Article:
SAO PAULO (AFP) – Neither of the Sztajnboks is getting much sleep these days.
Dr Jacques Sztajnbok, head of intensive care at one of the main coronavirus hospitals in Sao Paulo, Brazil, said the stress of being on the frontline of the pandemic often wakes him up in the middle of the night.
His wife, Dr Fabiane Sztajnbok, an infectious disease specialist in the hospital’s emergency room, said the same.
He spends his sleepless hours trawling through scientific studies, hoping to find something that will “add a piece to the COVID-19 puzzle,” he said.
She awakens simply because she is “worried and anxious,” she said.
The Sztajnboks work at the Emilio Ribas Infectious Disease Institute in Brazil’s biggest city, the epicentre of COVID-19 in Latin America.
The pandemic has changed life in big and small ways for their family of four.
Jacques, 55, and Fabiane, 47, no longer hug or kiss their children when they get home.
Instead, they first shed their potentially contaminated clothes and head straight for the shower.
Jacques has not taken a day off since mid-March.
“I’m responsible not only for my patients’ health, but that of my team,” he said.
His intensive care unit’s 11 beds have been full since mid-April, all with COVID-19 patients.
On average, one has been dying each day.
Several of his colleagues have also gotten sick.
“Whenever my phone rings, I think, ‘Do we have another doctor who’s gotten sick?’ And that’s a worry we’ve never had before, even in other epidemics,” he said.
The Sztajnboks met, fittingly enough, during another epidemic: a measles outbreak in 1997.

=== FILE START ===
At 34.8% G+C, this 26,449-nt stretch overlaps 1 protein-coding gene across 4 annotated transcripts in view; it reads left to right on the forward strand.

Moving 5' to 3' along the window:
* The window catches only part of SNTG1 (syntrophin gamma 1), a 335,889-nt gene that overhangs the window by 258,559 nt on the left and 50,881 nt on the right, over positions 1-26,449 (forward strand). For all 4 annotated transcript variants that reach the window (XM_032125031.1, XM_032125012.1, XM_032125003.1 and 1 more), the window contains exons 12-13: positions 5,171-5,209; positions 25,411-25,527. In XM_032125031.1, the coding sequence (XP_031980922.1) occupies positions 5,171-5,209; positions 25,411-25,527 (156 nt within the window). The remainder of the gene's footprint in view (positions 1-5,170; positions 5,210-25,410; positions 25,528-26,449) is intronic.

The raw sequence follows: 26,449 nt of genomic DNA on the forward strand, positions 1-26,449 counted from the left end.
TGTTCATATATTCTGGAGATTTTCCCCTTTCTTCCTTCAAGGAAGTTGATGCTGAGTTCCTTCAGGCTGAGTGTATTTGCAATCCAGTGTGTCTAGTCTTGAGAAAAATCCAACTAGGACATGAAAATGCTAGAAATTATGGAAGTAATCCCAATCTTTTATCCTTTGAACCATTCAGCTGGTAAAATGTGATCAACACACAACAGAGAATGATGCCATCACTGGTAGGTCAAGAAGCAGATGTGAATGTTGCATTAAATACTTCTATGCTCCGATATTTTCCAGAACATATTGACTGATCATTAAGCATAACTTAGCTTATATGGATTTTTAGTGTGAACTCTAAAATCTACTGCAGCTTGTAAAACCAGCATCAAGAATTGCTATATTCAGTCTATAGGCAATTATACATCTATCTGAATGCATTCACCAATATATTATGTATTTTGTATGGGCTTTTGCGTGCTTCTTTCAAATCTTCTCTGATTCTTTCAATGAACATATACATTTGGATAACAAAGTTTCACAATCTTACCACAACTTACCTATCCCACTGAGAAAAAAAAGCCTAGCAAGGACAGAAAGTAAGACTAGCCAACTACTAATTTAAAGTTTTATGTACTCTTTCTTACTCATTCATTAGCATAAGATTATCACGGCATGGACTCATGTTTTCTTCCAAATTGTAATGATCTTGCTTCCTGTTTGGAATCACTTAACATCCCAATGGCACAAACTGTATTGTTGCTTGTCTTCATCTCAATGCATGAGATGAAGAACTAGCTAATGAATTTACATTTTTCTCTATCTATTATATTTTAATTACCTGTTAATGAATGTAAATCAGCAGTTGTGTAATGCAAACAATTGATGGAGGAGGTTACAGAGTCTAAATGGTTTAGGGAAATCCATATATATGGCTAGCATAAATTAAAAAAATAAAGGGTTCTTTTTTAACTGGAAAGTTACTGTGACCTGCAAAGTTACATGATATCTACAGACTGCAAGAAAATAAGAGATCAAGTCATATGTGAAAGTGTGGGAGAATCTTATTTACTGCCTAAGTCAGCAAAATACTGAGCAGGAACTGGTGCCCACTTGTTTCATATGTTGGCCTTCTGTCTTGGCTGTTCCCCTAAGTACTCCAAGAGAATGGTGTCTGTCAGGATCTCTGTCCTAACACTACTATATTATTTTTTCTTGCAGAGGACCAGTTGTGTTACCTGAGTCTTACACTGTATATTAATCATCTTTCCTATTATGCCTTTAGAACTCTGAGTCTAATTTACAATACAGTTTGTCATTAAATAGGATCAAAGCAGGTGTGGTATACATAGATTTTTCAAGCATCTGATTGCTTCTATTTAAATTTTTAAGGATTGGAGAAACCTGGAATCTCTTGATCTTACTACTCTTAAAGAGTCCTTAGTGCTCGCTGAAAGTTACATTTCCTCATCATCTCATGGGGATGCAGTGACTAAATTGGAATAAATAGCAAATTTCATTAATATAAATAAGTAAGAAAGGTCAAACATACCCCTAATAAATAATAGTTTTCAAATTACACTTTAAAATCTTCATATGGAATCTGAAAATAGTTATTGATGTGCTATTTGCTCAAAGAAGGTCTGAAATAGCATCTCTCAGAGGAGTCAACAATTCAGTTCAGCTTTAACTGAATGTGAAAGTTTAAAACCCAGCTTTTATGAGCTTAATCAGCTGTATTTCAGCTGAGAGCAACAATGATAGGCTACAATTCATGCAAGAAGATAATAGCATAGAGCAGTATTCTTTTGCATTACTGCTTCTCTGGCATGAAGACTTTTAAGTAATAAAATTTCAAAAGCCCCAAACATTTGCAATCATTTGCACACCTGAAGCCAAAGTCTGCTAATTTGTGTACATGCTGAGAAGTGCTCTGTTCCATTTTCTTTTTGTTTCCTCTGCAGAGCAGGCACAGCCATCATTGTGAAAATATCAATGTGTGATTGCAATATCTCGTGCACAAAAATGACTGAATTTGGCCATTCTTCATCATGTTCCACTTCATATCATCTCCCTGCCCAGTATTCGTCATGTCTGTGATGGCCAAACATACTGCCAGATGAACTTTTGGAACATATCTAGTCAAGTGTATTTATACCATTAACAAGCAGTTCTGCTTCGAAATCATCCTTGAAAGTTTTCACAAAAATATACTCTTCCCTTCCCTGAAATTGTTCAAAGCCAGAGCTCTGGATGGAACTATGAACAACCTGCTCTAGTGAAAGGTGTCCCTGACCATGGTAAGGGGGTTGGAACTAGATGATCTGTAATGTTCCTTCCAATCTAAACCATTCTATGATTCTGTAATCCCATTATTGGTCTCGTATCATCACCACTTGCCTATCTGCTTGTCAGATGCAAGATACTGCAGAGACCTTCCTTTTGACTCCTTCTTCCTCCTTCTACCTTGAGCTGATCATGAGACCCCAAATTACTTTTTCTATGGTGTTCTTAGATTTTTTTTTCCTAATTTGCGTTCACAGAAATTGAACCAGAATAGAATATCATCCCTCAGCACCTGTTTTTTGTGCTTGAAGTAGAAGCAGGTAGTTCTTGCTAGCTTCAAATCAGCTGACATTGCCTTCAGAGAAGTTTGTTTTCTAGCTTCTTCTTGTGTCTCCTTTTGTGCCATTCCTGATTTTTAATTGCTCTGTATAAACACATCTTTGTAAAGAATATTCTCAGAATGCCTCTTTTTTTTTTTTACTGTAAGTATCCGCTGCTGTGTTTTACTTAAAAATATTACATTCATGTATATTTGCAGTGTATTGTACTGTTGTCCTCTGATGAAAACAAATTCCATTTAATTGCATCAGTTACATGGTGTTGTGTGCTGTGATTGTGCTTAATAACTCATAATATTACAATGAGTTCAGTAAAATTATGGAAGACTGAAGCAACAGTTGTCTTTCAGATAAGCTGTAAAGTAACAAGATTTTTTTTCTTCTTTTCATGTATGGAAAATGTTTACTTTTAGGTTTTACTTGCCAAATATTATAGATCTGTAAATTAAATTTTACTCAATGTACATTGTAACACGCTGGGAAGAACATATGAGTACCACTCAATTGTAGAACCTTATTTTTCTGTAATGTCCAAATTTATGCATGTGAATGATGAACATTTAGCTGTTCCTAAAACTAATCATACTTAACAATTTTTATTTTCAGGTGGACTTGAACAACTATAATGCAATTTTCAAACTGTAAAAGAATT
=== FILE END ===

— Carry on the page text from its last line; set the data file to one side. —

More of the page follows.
They live in a big, plant-filled apartment in the chic neighbourhood of Pinheiros with their children, Ana, 12, and Daniel, 10.
Ana said she does not worry about her parents, because “they’re not in the high-risk group.”
Daniel, meanwhile, thinks their work is “cool and courageous.”
“At dinner we always talk about what happened during their shifts. It’s really interesting,” he said.
The Sztajnboks said they feel the need to talk about their days more than ever.
“It helps us get through to know we have the same objective, to know we’re in this together,” said Fabiane.
But it can be hard to draw a line between work and home.
They set a rule early on: evening time is to unplug and be together as a family.
But sometimes it gets broken.
On Jacques’ 55th birthday, he came home from work and changed into flip-flops and shorts, all set to relax.
But he could not help looking constantly at his phone, following the progress of his patients and infected colleagues.
As the family gathered around a computer screen for a virtual celebration with relatives, Jacques got a piece of welcome news on his phone.
One of their patients, an obese woman in serious condition, had doubled her respiratory capacity after Jacques had her turned over onto her stomach to help her breathe.
Happy, Jacques read the message aloud to his family several times.
“This disease is very complicated. Not all patients respond to the same treatment. We have to tailor our treatment to every case. That’s why I can’t bring myself to stop working,” he said.
“But it’s so rewarding when a patient starts doing better.”
Then it was time for cake.
Even then, it was difficult to disconnect, said Jacques, as he blew out his candles, his thoughts were with his patient, lying on her stomach in the ICU.